Open Access Petition

The Obama administration is currently considering which policy priorities they will act on before the 2012 election season swings into high gear. There is a brief, critical window of opportunity to ensure that public access to the results of federally funded research is one of those priorities. On May 21, a petition calling for Public Access to Federally Funded Research Results was posted on the White House’s “We the People” website. If the petition garners 25,000 signatures within 30 days, it will be reviewed by White House staff and considered for action.

Please show your support for this policy and sign the petition.

Why Open Access?
Funders invest in research in order to accelerate the pace of scientific discovery, encourage innovation, enrich education, and stimulate the economy – to improve the public good. They recognize that broad access to the results of research is an essential component of the research process itself. Research advances only through sharing of results, and the value of an investment in research is only maximized through wide use of its results.
Yet, too often, research results are not available to the broadest community of potential users. The Internet provides a new opportunity to bring information to a wider audience at virtually no marginal cost, and allow them to use it in new, innovative ways. This has resulted in a call for new framework to allow research results to be more easily accessed and used—a call for Open Access. You can also watch a brief video (see below) put together by the Association of Research Libraries (of which Stony Brook is a member) that explains the current cost and access barriers to published scientific research.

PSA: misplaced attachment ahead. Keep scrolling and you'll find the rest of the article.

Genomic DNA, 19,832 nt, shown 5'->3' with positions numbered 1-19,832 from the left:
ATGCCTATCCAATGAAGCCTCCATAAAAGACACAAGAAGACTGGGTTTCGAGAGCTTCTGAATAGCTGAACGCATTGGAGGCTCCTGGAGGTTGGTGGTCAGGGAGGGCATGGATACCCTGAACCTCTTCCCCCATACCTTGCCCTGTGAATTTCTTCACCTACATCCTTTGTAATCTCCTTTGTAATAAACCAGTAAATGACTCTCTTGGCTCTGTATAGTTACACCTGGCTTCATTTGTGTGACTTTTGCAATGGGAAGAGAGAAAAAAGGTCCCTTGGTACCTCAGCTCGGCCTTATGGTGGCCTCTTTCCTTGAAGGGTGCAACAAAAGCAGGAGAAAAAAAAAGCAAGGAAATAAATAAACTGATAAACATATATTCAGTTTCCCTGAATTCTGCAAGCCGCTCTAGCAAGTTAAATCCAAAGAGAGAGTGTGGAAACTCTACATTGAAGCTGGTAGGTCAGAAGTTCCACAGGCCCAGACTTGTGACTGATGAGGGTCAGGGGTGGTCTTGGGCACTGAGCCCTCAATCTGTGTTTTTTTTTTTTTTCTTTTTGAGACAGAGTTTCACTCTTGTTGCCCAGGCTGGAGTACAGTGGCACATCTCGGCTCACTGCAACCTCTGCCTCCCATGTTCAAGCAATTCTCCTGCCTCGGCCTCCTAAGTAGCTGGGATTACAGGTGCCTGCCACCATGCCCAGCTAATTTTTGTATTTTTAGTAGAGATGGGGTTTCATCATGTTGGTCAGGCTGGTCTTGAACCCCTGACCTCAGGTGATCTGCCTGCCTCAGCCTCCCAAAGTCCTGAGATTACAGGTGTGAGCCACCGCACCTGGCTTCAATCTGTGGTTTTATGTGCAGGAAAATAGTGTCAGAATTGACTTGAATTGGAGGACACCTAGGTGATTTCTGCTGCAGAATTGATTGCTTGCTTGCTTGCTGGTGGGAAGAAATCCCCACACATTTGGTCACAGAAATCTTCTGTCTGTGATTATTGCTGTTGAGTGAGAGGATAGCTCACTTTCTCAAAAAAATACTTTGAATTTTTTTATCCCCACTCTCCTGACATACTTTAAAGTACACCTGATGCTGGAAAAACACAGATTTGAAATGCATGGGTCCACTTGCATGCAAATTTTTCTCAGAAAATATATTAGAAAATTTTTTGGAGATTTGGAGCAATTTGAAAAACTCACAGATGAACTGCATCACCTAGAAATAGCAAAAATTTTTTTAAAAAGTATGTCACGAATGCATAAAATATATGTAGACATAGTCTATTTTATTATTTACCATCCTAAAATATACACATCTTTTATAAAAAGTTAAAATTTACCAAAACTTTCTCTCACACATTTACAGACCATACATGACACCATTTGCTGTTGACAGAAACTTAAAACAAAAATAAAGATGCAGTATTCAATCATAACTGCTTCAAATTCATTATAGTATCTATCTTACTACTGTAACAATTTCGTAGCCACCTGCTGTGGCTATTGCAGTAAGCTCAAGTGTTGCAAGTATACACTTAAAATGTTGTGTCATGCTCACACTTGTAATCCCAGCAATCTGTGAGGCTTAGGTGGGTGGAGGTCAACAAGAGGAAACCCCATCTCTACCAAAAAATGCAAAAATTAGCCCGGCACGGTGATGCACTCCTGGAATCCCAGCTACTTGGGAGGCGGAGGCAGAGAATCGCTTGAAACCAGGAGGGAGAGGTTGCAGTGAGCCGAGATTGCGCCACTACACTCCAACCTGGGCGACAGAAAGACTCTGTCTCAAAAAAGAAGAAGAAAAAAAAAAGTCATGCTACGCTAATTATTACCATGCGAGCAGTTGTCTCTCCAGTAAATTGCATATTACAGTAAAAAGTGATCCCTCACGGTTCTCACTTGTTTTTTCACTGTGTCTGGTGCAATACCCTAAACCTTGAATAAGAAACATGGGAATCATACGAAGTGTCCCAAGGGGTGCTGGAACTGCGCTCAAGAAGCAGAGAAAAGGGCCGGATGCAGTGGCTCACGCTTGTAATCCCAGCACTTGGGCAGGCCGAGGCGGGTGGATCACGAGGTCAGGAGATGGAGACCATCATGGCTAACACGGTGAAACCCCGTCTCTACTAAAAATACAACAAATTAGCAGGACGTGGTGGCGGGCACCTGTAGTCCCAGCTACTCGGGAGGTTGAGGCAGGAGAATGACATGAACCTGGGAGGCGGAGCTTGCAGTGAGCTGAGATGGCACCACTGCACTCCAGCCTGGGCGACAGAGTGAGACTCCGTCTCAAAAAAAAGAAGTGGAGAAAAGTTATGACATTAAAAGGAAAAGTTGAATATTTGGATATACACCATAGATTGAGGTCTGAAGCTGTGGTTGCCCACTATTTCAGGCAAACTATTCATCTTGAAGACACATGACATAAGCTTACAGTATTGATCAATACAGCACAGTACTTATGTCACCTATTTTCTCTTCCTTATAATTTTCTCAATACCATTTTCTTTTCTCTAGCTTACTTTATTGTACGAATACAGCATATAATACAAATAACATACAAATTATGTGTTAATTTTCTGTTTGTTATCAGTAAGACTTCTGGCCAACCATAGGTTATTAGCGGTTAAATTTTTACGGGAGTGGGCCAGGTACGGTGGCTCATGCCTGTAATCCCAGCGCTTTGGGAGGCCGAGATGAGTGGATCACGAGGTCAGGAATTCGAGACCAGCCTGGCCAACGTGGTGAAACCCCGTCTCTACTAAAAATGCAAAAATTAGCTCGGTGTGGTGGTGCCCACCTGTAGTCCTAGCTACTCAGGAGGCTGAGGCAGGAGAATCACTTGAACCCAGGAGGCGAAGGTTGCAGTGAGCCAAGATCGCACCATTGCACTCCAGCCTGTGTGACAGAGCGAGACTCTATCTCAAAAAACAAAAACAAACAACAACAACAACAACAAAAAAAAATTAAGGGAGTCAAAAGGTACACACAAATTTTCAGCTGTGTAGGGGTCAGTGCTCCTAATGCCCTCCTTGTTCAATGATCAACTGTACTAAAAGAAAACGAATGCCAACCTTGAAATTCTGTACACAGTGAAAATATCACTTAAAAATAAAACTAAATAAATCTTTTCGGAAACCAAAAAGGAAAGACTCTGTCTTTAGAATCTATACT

What is Open Access?
Open Access means the free, immediate, availability on the public Internet of those works which scholars give to the world without expectation of payment – permitting any user to read, download, copy, distribute, print, search or link to the full text of these articles, crawl them for indexing, pass them as data to software or use them for any other lawful purpose.






image: Open Access in Wordle AttributionNoncommercial Some rights reserved by fyzhou1

Janet Clarke

Janet Clarke

Associate Dean, Research & User Engagement at Stony Brook University Libraries
Janet Clarke

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